Additionally, record-keeping failures will result in civil fines of $500 to $2,000 for each violation.

Civil penalties will become effective one year after the date of enactment of the bill. The bill is serious about punishing employers.  Therefore, partnering with experience counsel to ensure your organization properly understands and complies with any enacted law will be critical.

Ensuring Compliance

Employers are not currently allowed to use E-Verify to screen potential hires.

The bill reaffirms this rule. Employers would have a three-day grace period to re-verify existing workers upon expiration of the workers’ employment authorization.  Currently, there is no grace period.

Monies collected from the payment of civil penalties (see above) will fund efforts on educating and training employers on E-Verify.  More importantly, employers would be required to satisfy “refresher” trainings on the use of E-Verify.

Another “New” Form I-9

There’s a possibility of future changes to the current Form I-9.  The bill proposes paper, telephonic, electronic, as well as a form that is integrated with E-Verify.  The details are left for DHS to decide.  [I’ll be writing more on this later….]

However, the form would still contain an attestation requirement, along with verification of identity and employment authorization.  The bill gives DHS the flexibility to revise the list of acceptable documents based on the incidence levels of fraud.  In this regard, the photo-matching tool in E-Verify is a favored approach in the bill.  You will likely see more states providing DHS access to its motor vehicle databases.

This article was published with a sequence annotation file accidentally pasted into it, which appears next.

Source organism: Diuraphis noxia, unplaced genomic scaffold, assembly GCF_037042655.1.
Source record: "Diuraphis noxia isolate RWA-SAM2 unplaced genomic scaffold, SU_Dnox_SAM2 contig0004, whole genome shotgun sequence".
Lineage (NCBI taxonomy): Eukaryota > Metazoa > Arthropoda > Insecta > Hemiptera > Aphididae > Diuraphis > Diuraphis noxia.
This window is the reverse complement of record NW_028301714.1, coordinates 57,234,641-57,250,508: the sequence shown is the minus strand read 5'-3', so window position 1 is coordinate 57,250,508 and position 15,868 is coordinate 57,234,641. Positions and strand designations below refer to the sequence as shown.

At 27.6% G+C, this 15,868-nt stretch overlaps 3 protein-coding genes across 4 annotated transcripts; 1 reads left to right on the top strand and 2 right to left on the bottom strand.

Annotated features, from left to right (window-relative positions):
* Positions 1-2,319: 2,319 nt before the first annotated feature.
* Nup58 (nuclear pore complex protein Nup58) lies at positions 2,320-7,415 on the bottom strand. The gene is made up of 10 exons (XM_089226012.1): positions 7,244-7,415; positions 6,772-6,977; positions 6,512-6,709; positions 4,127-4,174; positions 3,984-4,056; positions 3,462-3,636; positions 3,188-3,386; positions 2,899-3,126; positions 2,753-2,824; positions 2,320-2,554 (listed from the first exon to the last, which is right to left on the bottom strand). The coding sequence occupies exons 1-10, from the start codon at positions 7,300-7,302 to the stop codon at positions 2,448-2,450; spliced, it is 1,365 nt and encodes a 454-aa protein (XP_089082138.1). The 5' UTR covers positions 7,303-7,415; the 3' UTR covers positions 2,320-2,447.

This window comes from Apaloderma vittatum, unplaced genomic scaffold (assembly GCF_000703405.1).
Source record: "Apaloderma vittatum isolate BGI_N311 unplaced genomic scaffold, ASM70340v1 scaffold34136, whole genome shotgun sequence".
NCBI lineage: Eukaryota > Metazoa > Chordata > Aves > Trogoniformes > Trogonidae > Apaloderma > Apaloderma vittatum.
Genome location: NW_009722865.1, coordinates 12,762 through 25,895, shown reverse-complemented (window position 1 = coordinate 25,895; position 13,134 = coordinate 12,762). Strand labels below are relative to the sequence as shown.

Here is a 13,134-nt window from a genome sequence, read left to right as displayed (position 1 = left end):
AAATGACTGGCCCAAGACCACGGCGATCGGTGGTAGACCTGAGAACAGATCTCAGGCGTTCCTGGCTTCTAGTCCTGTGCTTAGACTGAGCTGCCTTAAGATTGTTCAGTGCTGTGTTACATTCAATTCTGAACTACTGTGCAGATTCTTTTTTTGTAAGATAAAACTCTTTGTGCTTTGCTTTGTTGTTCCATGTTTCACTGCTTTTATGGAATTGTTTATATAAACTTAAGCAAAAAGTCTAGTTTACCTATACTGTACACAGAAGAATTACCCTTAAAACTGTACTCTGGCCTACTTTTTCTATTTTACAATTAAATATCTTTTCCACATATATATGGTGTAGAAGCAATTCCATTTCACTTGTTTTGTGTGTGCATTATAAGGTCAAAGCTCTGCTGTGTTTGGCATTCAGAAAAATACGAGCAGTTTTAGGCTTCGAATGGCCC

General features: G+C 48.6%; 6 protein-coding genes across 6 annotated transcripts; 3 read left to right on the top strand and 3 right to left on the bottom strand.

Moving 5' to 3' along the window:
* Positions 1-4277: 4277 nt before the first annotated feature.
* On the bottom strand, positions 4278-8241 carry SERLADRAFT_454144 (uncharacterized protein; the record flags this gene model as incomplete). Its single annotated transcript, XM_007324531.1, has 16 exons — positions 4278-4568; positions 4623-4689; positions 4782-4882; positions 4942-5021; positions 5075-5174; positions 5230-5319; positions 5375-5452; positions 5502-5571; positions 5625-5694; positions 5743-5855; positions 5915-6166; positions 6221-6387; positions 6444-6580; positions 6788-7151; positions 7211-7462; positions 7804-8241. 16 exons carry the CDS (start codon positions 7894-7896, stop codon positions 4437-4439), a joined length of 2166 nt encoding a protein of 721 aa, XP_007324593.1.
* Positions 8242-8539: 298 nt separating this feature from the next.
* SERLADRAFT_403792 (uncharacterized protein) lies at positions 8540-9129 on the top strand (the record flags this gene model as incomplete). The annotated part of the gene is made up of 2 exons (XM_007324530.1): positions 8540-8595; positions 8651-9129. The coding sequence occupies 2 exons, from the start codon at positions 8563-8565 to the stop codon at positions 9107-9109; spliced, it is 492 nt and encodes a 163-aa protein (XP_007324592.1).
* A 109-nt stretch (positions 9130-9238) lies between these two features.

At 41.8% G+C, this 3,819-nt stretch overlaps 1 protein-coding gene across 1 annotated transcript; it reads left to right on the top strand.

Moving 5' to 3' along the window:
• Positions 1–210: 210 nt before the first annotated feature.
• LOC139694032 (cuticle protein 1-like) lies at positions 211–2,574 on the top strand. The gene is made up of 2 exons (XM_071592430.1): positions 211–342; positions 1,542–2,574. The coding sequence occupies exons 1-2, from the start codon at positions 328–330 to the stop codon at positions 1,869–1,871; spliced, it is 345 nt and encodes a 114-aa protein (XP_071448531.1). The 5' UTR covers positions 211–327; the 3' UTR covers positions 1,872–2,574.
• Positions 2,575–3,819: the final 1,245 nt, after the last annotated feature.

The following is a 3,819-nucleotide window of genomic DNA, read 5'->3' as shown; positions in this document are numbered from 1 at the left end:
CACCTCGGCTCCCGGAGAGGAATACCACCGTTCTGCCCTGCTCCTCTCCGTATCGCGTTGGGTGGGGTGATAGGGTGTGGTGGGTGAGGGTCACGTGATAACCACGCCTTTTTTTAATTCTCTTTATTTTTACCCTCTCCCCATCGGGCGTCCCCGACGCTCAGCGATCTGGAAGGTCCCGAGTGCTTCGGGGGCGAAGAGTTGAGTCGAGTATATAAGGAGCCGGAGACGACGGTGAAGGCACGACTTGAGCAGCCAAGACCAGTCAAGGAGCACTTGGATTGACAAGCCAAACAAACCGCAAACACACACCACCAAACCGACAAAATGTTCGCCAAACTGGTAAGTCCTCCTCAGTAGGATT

Increased Involvement of Social Security Administration

What’s interesting is that this bill propels the Social Security Administration (SSA) directly into the spotlight of immigration reform.  It calls for SSA to create fraud-resistant, tamper-resistant, wear-resistant cards in order to combat document fraud.  The bill appropriates $1 billion to fund this endeavor.

Moreover, the bill restricts SSA from issuing replacement social security cards to individuals to three cards per year, and no more than 10 cards in a person’s lifetime (barring extenuating circumstances).  [IMHO, this sounds about right.  How many times can a person lose their social security card, right?]

Additional Points to Consider

To reduce the incentive for employers to skirt the law by taking advantage of undocumented labor, the bill expressly protects all workers by allowing them to pursue remedies under workplace and labor laws, regardless of their unauthorized status.  These remedies include those that are allowed under federal, state, or local laws governing wages and hour, benefits and employment standards, labor relations, workplace health and safety, work-related injuries, non-discrimination, and retaliation.

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Remember, it’s only a bill.  The bill will have to jump through many hurdles to become law (if at all) and will most definitely be amended over the next few weeks (or months) to come.  We’ll keep bringing you new developments. In the meantime, feel free to send me your comments, messages, or corrections in case you disagree with any of the above.  I’m excited to see movement in Congress and looking forward to the debates that follow!